|This article does not cite any references or sources. (January 2009)|
A bus garage or bus depot is a building where buses are stored and maintained. In many conurbations, bus garages are on the site of former car barns or tram sheds, where Streetcars or Trams were stored, and the operation transferred to buses. In other areas, garages were built to replace horse-bus yards or on virgin sites when populations were not as high as now.
Most bus garages will contain the following elements:
- Internal parking
- External parking
- Fueling point
- Fuel storage tanks
- Engineering section
- Inspection pits
- Bus wash
- Brake test lane
- Staff canteen/break room
Subway or metro carhouses will contain the following element
- Internal storage track
- External storage track
- Marshalling yard
- Control room
Smaller garages may contain the minimum engineering facilities, restricted to light servicing capabilities only. Garages may also contain recovery vehicles, often converted buses, although their incidence has declined with the use of contractors to recover break-downs, and the increase in reliability.
Overnight, the more valuable or regularly in-service buses will usually be stored in the interior of the garage, with less used or older service vehicles, and vehicles withdrawn for storage or awaiting disposal, stored externally. During the day, internal and external areas will see a variety of movements. Heritage vehicles are almost exclusively stored inside the garage.
Often garages will feature rest rooms for drivers assigned to 'as required' duties, whereby they may be required to drive relief or replacement buses in the event of breakdown. The garage may also have 'light duties' drivers, who merely move the buses internally around the garage, often called shunting.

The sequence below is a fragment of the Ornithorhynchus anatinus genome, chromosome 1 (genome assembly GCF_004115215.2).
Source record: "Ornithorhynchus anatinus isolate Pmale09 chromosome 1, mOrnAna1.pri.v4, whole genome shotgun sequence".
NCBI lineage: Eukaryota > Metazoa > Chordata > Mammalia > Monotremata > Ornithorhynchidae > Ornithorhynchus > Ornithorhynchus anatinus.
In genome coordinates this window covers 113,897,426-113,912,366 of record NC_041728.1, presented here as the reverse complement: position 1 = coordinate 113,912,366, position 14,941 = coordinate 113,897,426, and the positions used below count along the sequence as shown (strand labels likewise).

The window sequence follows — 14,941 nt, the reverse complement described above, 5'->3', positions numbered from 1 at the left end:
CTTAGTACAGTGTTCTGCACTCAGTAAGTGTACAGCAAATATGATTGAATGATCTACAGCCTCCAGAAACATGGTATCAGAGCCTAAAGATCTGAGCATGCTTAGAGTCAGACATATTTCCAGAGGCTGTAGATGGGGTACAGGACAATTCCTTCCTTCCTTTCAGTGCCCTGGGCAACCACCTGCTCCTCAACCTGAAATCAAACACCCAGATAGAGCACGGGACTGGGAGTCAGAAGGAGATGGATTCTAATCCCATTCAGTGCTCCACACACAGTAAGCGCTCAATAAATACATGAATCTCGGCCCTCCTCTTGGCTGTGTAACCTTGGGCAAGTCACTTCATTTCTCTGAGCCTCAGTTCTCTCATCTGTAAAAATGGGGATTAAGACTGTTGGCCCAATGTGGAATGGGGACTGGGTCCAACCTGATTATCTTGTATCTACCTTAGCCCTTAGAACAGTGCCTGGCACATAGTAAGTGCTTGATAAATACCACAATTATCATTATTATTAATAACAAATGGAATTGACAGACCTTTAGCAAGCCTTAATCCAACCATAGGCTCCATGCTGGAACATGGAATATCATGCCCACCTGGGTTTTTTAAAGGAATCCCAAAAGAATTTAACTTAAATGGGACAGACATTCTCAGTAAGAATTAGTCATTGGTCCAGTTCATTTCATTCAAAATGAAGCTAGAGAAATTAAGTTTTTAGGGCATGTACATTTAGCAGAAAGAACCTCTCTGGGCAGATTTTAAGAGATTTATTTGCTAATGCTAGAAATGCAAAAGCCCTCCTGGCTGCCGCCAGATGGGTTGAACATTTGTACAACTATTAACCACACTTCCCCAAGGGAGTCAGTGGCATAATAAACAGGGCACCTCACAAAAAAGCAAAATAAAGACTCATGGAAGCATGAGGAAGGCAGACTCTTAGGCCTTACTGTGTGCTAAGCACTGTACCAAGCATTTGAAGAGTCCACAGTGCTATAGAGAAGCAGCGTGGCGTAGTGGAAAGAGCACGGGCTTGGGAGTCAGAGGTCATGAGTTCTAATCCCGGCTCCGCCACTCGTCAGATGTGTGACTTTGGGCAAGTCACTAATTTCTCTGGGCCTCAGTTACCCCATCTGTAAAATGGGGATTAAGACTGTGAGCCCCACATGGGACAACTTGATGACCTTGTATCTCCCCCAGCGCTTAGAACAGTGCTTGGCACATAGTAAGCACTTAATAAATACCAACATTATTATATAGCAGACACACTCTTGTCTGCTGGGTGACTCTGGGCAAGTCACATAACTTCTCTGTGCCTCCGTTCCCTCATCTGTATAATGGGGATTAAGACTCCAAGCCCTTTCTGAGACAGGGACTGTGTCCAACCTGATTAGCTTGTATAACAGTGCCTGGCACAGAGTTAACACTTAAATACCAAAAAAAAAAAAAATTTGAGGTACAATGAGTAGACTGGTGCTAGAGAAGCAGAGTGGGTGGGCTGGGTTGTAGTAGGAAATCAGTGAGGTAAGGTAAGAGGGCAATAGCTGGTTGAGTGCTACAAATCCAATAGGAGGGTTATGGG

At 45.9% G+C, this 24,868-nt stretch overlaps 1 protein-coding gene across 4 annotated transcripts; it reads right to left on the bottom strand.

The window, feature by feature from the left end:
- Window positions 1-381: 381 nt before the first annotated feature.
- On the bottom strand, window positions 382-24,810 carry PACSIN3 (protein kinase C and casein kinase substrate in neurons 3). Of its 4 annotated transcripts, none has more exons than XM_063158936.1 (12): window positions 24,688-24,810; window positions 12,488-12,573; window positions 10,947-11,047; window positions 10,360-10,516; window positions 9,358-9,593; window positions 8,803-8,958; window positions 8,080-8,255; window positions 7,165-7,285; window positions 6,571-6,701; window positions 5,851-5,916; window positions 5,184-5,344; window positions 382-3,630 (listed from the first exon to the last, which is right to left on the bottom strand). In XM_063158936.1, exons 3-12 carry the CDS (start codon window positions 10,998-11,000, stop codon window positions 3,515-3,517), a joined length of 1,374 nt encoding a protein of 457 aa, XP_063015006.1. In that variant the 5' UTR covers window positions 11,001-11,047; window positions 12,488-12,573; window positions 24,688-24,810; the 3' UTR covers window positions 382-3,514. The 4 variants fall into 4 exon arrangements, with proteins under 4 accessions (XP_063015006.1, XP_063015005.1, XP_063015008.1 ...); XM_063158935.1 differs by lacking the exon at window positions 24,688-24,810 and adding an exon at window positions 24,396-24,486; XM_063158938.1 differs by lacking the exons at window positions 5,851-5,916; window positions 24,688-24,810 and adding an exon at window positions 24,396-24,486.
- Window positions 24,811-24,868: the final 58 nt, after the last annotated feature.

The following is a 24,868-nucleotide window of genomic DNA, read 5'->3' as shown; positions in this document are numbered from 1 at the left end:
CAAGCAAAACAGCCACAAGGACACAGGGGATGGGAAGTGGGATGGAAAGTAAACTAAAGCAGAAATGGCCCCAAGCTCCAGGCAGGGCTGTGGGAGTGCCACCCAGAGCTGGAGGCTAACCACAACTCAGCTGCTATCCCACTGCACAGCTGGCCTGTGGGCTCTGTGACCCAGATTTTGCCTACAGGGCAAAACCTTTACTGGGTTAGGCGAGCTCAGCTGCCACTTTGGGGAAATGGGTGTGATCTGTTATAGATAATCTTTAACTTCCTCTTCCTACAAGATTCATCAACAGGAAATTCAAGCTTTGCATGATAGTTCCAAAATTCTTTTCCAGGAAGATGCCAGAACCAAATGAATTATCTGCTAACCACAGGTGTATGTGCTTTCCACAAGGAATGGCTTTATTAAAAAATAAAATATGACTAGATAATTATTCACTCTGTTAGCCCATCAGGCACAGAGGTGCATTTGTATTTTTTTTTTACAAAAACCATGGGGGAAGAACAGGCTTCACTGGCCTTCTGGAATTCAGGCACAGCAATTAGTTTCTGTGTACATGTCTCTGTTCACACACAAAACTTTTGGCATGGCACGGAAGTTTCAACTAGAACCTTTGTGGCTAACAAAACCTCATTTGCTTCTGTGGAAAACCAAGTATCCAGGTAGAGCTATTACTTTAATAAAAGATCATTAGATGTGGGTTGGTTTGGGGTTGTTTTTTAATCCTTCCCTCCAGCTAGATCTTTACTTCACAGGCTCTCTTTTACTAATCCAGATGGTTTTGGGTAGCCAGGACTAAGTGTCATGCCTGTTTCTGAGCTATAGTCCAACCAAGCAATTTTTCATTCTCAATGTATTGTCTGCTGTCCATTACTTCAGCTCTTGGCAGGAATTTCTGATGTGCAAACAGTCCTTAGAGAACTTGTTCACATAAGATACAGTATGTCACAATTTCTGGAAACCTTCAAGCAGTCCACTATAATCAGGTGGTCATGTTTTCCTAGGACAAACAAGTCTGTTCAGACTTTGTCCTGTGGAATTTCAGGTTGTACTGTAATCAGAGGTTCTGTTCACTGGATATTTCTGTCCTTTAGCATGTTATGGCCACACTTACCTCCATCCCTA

Several bus companies such as London Buses and Lothian Buses used to operate multiple storage garages around their operating area, supplemented by a central works facility. Central works have declined with increase in sub-contract engineering, and improvements in mechanical reliability of bus designs. Also, the practice of routine mid-life refurbishment of bus fleets has declined, which has resulted in generally shorter service lives.
Some bus companies also make use of outstations (or out-stations), as an additional bus storage facility. These are generally outdoor parking locations, where buses are stored overnight or between peaks, which are more conveniently located for operations, reducing dead mileage. Incidents of vandalism and a general reduction in services has seen their decline in the UK.
Bus garages will generally have large areas unobstructed by supporting columns as well as high roofs, especially for storage of double-decker buses. Recently in London, the transfer of routes from double-decker operation to articulated buses has caused problems at some garages that were found to be too small to accommodate all the replacement buses, requiring splitting of allocations, or the building of new garages.